Re: Binary data in text-based protocol formats

On Sat, 20 Feb 1999, Jacob Palme wrote:
> At 04.18 +0100 99-02-20, Chris Newman wrote:
> > I should also point out the option of a hybrid encoding.  Use a simple
> > binary structure with fixed-length ASCII character strings for protocol
> > keywords.  You get all the advantages of binary encoding, and a protocol
> > dump is at least partially useful.  Secure Shell 2 has a different
> > interesting hybrid characteristic -- it uses length-counted text strings
> > for extensibility-oriented feature lists.
> A nice idea. Is it common in standards?

Hasn't happened much in the IETF, mostly because the apps area has a text
bias and lower level areas have a binary bias.  The PNG spec (RFC 2083) 
uses four-letter ASCII labels for chunks, although that's not IETF
standards track.

> Binary data in textual encodings seems to be a problem. How
> is this usually handled? Base64 is of course an option.
> MIME uses, if I understand it rightly, the convention that
> <CRLF>--boundary text<CRLF> is end marker of a binary body
> part. Not very neat.
> ...
> To indicate the end of binary data with an octet-length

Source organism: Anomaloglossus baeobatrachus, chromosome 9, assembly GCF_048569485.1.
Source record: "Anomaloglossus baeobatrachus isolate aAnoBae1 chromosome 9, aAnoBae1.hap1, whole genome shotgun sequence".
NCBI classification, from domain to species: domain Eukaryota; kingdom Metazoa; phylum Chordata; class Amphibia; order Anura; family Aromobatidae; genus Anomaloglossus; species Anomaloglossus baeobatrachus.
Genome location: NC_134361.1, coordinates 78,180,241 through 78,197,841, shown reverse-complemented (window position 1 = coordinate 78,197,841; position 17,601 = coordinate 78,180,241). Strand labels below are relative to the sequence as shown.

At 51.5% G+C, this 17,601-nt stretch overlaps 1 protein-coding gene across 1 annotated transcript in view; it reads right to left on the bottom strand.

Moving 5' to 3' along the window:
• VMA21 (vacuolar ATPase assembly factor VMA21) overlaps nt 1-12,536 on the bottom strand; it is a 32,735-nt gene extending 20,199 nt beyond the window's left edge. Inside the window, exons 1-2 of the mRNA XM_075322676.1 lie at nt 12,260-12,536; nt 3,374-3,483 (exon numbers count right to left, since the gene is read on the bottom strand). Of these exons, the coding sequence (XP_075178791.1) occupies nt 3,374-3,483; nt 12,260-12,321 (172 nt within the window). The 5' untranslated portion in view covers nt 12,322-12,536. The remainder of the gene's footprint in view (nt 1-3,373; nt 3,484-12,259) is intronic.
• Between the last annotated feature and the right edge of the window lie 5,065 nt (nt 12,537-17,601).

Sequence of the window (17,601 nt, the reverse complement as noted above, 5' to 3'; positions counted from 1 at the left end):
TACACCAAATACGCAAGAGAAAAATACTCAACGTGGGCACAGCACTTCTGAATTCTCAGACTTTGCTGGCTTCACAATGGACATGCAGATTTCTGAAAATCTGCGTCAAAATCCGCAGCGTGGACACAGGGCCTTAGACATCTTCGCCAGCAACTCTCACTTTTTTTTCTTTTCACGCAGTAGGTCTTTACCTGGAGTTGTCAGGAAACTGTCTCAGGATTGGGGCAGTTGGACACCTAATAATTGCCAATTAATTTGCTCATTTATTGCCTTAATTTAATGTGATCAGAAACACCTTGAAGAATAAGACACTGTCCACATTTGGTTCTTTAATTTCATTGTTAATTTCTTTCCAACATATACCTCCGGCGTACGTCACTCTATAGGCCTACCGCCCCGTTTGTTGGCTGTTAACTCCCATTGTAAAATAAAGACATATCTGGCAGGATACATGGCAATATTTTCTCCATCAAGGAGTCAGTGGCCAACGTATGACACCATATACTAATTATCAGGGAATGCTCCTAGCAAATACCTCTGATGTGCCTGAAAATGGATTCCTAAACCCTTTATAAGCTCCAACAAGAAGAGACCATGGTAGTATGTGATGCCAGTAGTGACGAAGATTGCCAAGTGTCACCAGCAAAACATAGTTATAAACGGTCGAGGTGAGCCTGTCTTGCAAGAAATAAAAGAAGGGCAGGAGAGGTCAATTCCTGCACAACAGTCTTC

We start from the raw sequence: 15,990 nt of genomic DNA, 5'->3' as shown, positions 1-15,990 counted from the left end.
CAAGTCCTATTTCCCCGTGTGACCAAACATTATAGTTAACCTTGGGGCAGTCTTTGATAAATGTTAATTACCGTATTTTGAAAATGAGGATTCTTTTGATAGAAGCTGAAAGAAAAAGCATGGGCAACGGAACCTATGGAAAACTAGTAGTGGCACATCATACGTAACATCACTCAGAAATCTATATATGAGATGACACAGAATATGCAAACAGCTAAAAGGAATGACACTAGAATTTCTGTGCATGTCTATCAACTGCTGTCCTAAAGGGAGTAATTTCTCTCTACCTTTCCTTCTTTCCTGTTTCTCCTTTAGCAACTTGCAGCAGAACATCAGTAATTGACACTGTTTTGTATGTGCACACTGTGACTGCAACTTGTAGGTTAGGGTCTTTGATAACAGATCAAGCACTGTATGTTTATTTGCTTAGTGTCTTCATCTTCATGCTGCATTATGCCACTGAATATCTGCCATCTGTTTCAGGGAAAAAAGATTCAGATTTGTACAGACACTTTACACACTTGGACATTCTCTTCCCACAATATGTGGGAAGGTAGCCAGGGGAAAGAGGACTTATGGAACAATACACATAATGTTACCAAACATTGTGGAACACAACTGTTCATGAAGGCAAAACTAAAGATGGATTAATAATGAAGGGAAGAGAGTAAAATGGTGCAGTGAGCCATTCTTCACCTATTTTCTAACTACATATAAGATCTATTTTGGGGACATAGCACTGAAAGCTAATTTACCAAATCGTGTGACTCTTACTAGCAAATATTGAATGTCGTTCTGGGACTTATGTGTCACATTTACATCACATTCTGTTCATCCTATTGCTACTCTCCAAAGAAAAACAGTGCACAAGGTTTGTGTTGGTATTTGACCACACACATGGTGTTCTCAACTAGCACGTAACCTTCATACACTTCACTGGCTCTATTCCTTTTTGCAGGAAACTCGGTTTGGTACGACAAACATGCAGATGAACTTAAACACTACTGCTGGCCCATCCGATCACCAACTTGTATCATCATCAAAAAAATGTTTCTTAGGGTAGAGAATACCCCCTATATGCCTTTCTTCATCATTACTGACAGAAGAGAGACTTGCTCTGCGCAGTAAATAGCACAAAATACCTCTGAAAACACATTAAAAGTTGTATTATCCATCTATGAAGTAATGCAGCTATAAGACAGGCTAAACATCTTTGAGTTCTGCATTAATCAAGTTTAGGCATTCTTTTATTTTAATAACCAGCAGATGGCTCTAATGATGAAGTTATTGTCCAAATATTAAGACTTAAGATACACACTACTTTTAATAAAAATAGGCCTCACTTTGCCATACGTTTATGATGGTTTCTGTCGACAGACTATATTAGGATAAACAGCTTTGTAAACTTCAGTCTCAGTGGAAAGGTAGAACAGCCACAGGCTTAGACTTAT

> value before the binary data seems to me the neatest way,
> but it seems not to be very popular in standards.

Length-counting has two problems:

(1) It completely falls apart when common newline or charset conversions
    are applied.

(2) It requires that you know the size of the object in advance, or that
    you use a complex chunking technique such as that used by SMTP BDAT.

For wire protocols, (1) isn't much of an issue and (2) can often be
tolerated. In my experience, the length-counted literals in IMAP are less
error-prone and more efficient than the dot-stuffing in POP and SMTP
(mostly because dot-stuffing creates a rarely used codepath and is
intrusive when working with a canonical CRLF MIME mailstore).  But (2) 
causes serious problems for mailstores that don't use canonical CRLF MIME

For textual data formats, I think MIME got it right (a lot of smart people
spent a lot of time on MIME).  In fact, well constructed MIME boundaries
make for a very nice Boyer-Moore search so you can find the end of the
object in sub-linear time.

For binary data formats, a length-counted chunking solution is most

		- Chris

Received on Monday, 22 February 1999 19:57:44 UTC